All citizens in Tibet who have reached the age of 18 have the right to vote and stand for election, regardless of ethnic group, race, sex, occupation, family background, religious belief, education, property status or length of residence. They elect their own deputies and exercise the power to administer state and local affairs through the people's congresses elected by them. According to statistics, in 1993 when the succeeding township, county, prefectural (city) and autonomous regional people's congresses were elected, Tibet had 1,311,085 voters, making up 98.6 percent of all citizens at or above 18 years of age, 91.6 percent of whom participated in the elections. In some places 100 percent of the voters took part in the elections. Meanwhile, the Chinese Constitution and Electoral Law clearly specify that the National People's Congress, the highest organ of state power, should include an appropriate number of ethnic minority deputies. The Electoral Law contains special regulations to promote the election of deputies from among ethnic minorities. For example, it stipulates that where the total population of an ethnic minority in an area where that ethnic minority lives in concentrated communities exceeds 30 percent of the total local population, the number of people represented by each deputy of that ethnic minority shall be equal to the number of people represented by each of the other deputies to the local people's congress; and that where the total population of an ethnic minority in such an area is less than 15 percent of the total local population, the number of people represented by each deputy of that ethnic minority may appropriately be less than the number of people represented by each of the other deputies to the local people's congress. The ethnic minorities, who make up 8 percent of the total population in China, now account for well over 14 percent of the total number of deputies to the National People's Congress. At present, Tibet has 20 deputies to the Ninth National People's Congress, 80 percent of whom are from the Tibetan or other ethnic minorities. Though the Moinba, Lhoba and other ethnic minorities in Tibet have small populations, each of them has its own deputies to the National People's Congress as well as to the people's congresses at all levels in Tibet. The Living Buddha Phabala Geleg Namgyal is vice-chairman of the Standing Committee of the Eighth National People's Congress.

Personages of all strata and all circles in Tibet also participate in the administration and discussion of state affairs, and exercise their democratic rights through attending the political consultative conferences at all levels. Now a number of personages of ethnic minorities origin and religious figures from Tibet are members of the National Committee of the Chinese People's Political Consultative Conference (CPPCC) or its Standing Committee, with Ngapoi Ngawang Jigme serving as vice-chairman of the CPPCC National Committee. Since its founding in 1959, the CPPCC Tibetan Committee has recruited large numbers of people of the Tibetan and other ethnic minorities, as well as religious figures. Now several hundred ethnic-minority people and religious figures are members of the CPPCC Tibet Committee. Even some people who were nobles of the old Tibetan government, such as Lhalu Tsewang Dorje and Domed Konchok Palmo, are currently vice-chairmen of the Tibet Autonomous Region's Political Consultative Conference. The legal codes of old Tibet stipulated: "Women are not to be granted the right to discuss state affairs." This situation is now no longer to be found in new Tibet. In 1996 female deputies to the Tibet Autonomous Region People's Congress made up 20 percent of the total. Now Tibet has 573 women cadres at or above the county level, and some Tibetan female judges, procurators, police officers and lawyers for the first time in Tibetan history.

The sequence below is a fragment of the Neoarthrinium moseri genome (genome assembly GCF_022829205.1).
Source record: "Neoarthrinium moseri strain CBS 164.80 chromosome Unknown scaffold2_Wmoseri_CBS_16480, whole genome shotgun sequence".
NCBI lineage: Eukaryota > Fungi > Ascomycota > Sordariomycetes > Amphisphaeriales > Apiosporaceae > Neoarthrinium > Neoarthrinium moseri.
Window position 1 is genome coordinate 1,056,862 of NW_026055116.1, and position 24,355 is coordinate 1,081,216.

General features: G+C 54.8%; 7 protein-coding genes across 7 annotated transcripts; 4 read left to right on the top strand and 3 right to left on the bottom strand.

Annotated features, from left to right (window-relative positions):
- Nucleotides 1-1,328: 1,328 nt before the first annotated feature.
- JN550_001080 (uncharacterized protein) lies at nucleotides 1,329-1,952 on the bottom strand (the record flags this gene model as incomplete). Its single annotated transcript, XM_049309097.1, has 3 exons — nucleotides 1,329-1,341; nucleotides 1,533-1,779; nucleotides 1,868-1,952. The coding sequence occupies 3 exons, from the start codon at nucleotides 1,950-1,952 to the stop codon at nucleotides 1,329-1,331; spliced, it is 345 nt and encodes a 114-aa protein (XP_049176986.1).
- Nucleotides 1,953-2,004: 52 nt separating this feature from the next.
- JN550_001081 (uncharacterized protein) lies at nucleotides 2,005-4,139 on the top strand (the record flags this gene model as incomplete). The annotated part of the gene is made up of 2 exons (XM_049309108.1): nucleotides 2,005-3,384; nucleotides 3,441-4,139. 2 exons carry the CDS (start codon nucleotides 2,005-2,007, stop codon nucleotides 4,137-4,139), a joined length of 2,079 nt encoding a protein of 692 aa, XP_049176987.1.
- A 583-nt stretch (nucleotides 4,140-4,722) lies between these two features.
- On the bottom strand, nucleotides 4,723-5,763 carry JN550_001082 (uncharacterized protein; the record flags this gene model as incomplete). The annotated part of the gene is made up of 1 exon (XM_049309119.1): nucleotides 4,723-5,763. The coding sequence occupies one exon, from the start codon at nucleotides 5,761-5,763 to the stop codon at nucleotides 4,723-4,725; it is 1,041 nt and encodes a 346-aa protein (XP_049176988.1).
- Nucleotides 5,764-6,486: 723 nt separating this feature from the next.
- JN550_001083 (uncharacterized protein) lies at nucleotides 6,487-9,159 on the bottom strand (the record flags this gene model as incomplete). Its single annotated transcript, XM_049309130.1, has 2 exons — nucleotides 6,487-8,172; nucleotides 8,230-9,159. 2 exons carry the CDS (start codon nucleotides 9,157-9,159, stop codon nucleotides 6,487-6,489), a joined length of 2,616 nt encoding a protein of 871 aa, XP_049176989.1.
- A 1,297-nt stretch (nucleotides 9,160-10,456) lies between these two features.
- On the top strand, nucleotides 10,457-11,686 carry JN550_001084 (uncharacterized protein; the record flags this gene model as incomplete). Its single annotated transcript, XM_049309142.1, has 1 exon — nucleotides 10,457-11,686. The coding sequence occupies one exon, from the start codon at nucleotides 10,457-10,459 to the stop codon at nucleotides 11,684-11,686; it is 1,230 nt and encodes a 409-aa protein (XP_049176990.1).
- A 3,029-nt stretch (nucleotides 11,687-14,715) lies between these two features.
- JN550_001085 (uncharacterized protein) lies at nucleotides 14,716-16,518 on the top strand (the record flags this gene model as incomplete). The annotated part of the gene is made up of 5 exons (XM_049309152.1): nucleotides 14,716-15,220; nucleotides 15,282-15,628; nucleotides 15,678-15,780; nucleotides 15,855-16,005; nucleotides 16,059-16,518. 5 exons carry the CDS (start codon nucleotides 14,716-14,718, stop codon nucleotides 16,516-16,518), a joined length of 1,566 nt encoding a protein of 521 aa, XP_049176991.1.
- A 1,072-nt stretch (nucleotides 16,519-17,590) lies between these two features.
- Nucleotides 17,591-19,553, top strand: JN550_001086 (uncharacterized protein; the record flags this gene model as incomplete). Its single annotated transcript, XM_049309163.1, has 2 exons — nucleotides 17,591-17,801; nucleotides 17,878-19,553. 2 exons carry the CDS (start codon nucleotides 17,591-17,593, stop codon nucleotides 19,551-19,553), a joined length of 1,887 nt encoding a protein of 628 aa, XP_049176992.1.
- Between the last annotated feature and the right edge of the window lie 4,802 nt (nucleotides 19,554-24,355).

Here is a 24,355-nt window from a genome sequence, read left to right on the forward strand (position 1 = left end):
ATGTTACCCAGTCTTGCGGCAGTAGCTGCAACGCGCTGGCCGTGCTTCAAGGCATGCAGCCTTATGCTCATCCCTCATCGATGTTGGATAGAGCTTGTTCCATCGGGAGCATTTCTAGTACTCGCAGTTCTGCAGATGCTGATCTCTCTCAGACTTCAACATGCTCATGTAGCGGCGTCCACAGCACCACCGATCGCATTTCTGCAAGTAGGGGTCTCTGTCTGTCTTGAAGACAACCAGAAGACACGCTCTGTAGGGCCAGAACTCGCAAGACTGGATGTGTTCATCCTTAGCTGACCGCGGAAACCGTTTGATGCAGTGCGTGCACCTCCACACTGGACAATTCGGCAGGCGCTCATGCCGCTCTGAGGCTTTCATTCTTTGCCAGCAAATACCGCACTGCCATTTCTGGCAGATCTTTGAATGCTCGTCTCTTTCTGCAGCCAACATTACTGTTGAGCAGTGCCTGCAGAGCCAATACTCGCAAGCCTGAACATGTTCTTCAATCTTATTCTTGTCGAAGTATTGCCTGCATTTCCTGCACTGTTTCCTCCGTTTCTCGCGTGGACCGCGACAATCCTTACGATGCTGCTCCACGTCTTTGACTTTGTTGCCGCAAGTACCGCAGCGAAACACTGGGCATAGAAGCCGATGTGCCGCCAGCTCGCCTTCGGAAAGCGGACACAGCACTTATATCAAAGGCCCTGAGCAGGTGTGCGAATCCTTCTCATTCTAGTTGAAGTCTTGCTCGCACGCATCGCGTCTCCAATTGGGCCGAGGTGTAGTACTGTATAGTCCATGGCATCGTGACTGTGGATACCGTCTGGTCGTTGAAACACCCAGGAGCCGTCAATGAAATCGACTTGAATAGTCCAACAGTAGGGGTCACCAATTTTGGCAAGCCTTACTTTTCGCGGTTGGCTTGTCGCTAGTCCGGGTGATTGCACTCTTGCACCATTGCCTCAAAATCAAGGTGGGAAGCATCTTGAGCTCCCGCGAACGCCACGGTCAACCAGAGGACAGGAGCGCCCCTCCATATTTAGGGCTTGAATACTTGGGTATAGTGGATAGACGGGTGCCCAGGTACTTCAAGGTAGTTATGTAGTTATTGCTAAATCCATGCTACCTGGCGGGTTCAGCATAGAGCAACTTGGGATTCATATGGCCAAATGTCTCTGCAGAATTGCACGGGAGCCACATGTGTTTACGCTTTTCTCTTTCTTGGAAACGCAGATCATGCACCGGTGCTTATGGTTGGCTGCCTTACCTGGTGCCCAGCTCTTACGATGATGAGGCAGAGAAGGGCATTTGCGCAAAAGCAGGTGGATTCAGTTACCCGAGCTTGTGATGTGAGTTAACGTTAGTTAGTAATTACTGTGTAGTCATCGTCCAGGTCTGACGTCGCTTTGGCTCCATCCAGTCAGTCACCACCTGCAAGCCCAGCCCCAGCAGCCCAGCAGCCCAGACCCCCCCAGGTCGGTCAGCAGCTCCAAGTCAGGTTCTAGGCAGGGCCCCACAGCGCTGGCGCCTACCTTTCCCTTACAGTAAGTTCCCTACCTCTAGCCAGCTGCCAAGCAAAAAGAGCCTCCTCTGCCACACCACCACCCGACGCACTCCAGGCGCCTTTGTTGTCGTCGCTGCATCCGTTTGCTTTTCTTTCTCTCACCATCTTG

Most staff members of the judiciary of the Tibet Autonomous Region are Tibetans or members of local ethnic minorities. Strictly in accordance with the Constitution and laws, the judicial departments of the Tibet Autonomous Region protect the basic rights and freedoms, and other legal rights and interests of the citizens of all ethnic groups in Tibet. They also protect public property and the lawful private property of the citizens, punish those law-breakers who endanger society, and maintain social order according to law. Both the crime and imprisonment rates of the Tibet Autonomous Region are lower than the nation's average. The legal rights of criminals are protected by law, and those who belong to ethnic minorities or religious sects are not discriminated against, but due consideration is given to their lifestyles and customs. The government guarantees the provision of food, clothing, shelter and articles of daily use for prison inmates. Each prison in Tibet has separate dining facilities and diets for inmates of different ethnic groups and provides for them zanba (roasted highland barley flour), buttered tea, sweet tea, etc. every month. Each prison has a clinic, and the number of prison doctors is higher than the nation's average. Criminals enjoy rest days, holidays and traditional ethnic festivals, in accordance with the state's unified regulations. Prisoners may see visitors every month, may win a reduction of penalty or be released on parole, and may be given various awards according to law.